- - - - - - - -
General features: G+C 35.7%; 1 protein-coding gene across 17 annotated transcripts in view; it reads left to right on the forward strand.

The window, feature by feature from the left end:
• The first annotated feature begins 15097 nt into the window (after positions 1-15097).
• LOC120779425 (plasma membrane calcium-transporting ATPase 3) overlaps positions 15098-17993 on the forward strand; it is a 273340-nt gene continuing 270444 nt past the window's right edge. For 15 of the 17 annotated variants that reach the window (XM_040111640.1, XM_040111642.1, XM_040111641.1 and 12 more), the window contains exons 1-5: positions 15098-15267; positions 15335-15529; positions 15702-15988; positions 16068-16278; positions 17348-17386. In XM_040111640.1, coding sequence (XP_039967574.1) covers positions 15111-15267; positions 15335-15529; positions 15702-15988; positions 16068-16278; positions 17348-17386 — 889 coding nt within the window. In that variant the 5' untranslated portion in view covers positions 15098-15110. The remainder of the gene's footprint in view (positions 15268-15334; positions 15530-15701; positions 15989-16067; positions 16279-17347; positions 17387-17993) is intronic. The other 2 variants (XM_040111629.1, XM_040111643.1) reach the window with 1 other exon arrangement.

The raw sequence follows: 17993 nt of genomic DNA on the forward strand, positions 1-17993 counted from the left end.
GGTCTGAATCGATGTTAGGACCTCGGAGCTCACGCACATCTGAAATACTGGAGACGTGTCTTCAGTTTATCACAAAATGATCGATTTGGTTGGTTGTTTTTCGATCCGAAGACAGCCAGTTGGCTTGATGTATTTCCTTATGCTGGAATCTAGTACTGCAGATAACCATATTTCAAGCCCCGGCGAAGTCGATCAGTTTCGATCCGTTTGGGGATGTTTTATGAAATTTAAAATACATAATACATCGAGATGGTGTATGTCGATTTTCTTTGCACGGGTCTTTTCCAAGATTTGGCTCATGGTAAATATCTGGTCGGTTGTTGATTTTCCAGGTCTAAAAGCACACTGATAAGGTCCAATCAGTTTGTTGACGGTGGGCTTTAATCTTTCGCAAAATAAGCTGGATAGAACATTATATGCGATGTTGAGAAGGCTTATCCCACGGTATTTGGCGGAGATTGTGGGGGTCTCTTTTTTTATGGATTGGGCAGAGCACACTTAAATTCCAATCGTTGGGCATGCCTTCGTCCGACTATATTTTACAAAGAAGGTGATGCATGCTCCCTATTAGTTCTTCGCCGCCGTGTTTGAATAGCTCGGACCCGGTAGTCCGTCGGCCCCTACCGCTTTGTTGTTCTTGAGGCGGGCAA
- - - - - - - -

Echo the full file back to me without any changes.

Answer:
General features: G+C 35.7%; 1 protein-coding gene across 17 annotated transcripts in view; it reads left to right on the forward strand.

The window, feature by feature from the left end:
• The first annotated feature begins 15097 nt into the window (after positions 1-15097).
• LOC120779425 (plasma membrane calcium-transporting ATPase 3) overlaps positions 15098-17993 on the forward strand; it is a 273340-nt gene continuing 270444 nt past the window's right edge. For 15 of the 17 annotated variants that reach the window (XM_040111640.1, XM_040111642.1, XM_040111641.1 and 12 more), the window contains exons 1-5: positions 15098-15267; positions 15335-15529; positions 15702-15988; positions 16068-16278; positions 17348-17386. In XM_040111640.1, coding sequence (XP_039967574.1) covers positions 15111-15267; positions 15335-15529; positions 15702-15988; positions 16068-16278; positions 17348-17386 — 889 coding nt within the window. In that variant the 5' untranslated portion in view covers positions 15098-15110. The remainder of the gene's footprint in view (positions 15268-15334; positions 15530-15701; positions 15989-16067; positions 16279-17347; positions 17387-17993) is intronic. The other 2 variants (XM_040111629.1, XM_040111643.1) reach the window with 1 other exon arrangement.

The raw sequence follows: 17993 nt of genomic DNA on the forward strand, positions 1-17993 counted from the left end.
GGTCTGAATCGATGTTAGGACCTCGGAGCTCACGCACATCTGAAATACTGGAGACGTGTCTTCAGTTTATCACAAAATGATCGATTTGGTTGGTTGTTTTTCGATCCGAAGACAGCCAGTTGGCTTGATGTATTTCCTTATGCTGGAATCTAGTACTGCAGATAACCATATTTCAAGCCCCGGCGAAGTCGATCAGTTTCGATCCGTTTGGGGATGTTTTATGAAATTTAAAATACATAATACATCGAGATGGTGTATGTCGATTTTCTTTGCACGGGTCTTTTCCAAGATTTGGCTCATGGTAAATATCTGGTCGGTTGTTGATTTTCCAGGTCTAAAAGCACACTGATAAGGTCCAATCAGTTTGTTGACGGTGGGCTTTAATCTTTCGCAAAATAAGCTGGATAGAACATTATATGCGATGTTGAGAAGGCTTATCCCACGGTATTTGGCGGAGATTGTGGGGGTCTCTTTTTTTATGGATTGGGCAGAGCACACTTAAATTCCAATCGTTGGGCATGCCTTCGTCCGACTATATTTTACAAAGAAGGTGATGCATGCTCCCTATTAGTTCTTCGCCGCCGTGTTTGAATAGCTCGGACCCGGTAGTCCGTCGGCCCCTACCGCTTTGTTGTTCTTGAGGCGGGCAA